3.5-years tax-free stipend of £15,000 per year and all tuition fees paid
Latest Start Date: 1st October 2020 (contract duration 3.5 years)
This fully funded interdisciplinary project provides an exciting opportunity to develop new engineering tools and models to help address significant societal challenges caused by urban flooding.
Urban flood waters have been shown to contain a number of pollutants including microorganisms which pose a public health risk. These contaminants may originate from a range of sources such as urban drainage systems. Direct exposure to flood waters therefore represents a significant risk to public health. The scale of this risk is increasing since extreme weather events and flooding have become heavier and more frequent due to the climate crisis.
Understanding of the physico-chemical and microbiological processes driving the mobilisation, transport and survivability of microorganisms and potential pathogens in shallow flood flows and on urban surfaces (post flood) is currently lacking. This interdisciplinary project will utilise world leading instrumentation and laboratory facilities to study the transport of soluble and particulate materials in urban flood flows as well as microbiological survivability in urban flood conditions.
This project will develop a more detailed understanding of the behaviour of microbes in floodwaters, and seek to use this understanding to develop state of the art modelling tools for risk assessment. This will involve novel large scale laboratory experiments to better understand dispersion and transport of pathogens within urban floodwaters and across the water/ground interface and determine the influence of environmental factors such as temperature and redox potential on microbial concentration and survival on a range of urban surfaces.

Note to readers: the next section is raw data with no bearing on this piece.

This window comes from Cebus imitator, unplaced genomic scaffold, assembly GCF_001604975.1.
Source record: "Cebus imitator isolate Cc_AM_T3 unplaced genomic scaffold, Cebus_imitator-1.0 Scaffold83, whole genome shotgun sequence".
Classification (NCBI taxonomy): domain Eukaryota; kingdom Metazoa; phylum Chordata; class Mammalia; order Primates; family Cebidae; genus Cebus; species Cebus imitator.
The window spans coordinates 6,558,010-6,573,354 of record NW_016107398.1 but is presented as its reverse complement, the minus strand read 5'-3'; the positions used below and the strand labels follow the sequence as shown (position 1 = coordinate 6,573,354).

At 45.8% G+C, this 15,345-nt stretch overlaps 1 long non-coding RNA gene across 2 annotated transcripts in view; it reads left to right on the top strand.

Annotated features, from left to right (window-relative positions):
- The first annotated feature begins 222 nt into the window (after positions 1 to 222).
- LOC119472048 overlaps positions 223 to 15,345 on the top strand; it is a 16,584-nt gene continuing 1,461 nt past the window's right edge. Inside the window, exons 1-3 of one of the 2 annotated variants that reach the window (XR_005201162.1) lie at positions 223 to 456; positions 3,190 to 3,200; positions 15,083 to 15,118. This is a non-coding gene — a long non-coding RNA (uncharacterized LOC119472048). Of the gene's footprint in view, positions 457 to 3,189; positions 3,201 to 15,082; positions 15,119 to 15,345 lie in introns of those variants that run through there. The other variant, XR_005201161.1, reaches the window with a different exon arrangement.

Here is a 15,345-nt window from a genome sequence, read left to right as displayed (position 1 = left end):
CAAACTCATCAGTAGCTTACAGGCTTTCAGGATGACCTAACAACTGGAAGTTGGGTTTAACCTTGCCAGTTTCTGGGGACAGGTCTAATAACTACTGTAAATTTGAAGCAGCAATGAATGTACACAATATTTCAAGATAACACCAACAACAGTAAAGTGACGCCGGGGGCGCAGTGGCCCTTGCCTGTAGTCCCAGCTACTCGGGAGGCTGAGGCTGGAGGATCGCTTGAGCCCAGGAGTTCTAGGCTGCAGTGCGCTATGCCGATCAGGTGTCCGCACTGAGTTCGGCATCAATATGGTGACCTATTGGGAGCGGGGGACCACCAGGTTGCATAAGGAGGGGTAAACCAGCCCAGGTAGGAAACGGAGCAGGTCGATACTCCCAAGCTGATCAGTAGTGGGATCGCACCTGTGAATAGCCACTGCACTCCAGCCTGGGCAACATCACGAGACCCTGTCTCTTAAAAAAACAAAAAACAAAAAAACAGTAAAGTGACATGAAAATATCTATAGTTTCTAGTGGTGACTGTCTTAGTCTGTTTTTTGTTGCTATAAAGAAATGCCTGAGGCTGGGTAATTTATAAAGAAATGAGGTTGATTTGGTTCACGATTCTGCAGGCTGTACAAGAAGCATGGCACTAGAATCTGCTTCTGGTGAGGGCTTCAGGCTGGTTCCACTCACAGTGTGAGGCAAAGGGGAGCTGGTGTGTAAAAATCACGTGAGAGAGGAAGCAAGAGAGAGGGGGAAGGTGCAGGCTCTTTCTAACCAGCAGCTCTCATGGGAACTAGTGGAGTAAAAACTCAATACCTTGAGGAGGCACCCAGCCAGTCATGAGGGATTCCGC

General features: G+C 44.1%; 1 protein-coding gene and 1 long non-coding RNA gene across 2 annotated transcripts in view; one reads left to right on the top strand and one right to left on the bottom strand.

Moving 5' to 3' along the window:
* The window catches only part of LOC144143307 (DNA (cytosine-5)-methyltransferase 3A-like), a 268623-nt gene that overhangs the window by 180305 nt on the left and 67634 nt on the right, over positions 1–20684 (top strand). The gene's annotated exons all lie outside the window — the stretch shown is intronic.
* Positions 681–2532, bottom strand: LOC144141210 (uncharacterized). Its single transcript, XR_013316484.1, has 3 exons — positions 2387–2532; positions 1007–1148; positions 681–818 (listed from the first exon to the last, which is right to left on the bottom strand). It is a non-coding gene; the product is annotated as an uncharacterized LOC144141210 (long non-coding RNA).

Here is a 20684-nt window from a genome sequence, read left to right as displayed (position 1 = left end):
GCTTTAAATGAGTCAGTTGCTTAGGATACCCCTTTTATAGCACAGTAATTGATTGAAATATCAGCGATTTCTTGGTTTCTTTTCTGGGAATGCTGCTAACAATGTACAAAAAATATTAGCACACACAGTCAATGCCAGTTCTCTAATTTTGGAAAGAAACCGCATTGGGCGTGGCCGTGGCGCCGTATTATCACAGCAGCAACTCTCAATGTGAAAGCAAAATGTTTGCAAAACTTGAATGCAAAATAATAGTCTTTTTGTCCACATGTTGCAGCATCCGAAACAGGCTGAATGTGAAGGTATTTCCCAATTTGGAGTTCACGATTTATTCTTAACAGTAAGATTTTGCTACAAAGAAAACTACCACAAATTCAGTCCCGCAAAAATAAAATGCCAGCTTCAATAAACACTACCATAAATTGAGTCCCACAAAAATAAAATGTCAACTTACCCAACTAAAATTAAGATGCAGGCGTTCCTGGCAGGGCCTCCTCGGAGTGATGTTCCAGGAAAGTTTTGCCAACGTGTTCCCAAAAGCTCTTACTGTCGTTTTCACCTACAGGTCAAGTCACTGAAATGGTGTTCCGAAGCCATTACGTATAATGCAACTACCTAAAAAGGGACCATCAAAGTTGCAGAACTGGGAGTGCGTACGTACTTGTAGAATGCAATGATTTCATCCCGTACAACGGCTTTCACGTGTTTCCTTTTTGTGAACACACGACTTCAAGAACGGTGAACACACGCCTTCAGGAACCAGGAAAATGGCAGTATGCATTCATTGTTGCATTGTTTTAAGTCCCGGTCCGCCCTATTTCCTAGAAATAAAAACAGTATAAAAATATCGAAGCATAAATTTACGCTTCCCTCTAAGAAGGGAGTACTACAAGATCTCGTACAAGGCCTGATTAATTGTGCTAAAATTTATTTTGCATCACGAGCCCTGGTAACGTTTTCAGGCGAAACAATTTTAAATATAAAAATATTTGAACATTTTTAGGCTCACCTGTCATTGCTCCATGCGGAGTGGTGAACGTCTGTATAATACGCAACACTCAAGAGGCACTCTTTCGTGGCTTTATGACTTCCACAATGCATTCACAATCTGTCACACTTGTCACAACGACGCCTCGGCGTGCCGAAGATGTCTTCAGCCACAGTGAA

The PhD will benefit from access to world class training available from the Sheffield Water Centre and the University of Sheffield, access to world leading experimental and computational facilities as well as close and regular contact with industry and end user partners. Resources are also available for international collaboration and conference attendance.
It is expected the novel interaction between microbiology and drainage/wastewater engineering will generate novel science relevant to the management of flood risk both in the UK and overseas.
The project will be jointly supervised by Dr Isabel Douterelo, Dr James Shucksmith and Dr Henriette Jensen with support from the wider Sheffield Water Centre Team (https://www.sheffield.ac.uk/business/partners-collaborators/water)
We also anticipate potential visits and secondments to project European partners in Portugal, Spain and Scotland.
Normal EPSRC funding eligibility applies to this award, so students must have a relevant connection with the UK (usually established by residence).
It is recognised that candidates are unlikely to have all the skills required to complete the PhD on project commencement. The primary essential section criteria are therefore the ability and willingness to learn new skills and techniques, alongside a strong first degree in a relevant subject area (e.g. environmental sciences, environmental engineering, biological sciences etc.) and a good mathematical ability. Further desirable criteria include experience of completing relevant laboratory tests/analysis, computational programming ability, experience of microbiological analysis, understanding of hydraulic processes and experience in model development/testing.
How to apply
Interested candidates should email a covering letter and their Curriculum Vitae to Lindsay Hopcroft ([email protected]).
For information and informal enquiries please contact: Dr. Isabel Douterelo ([email protected])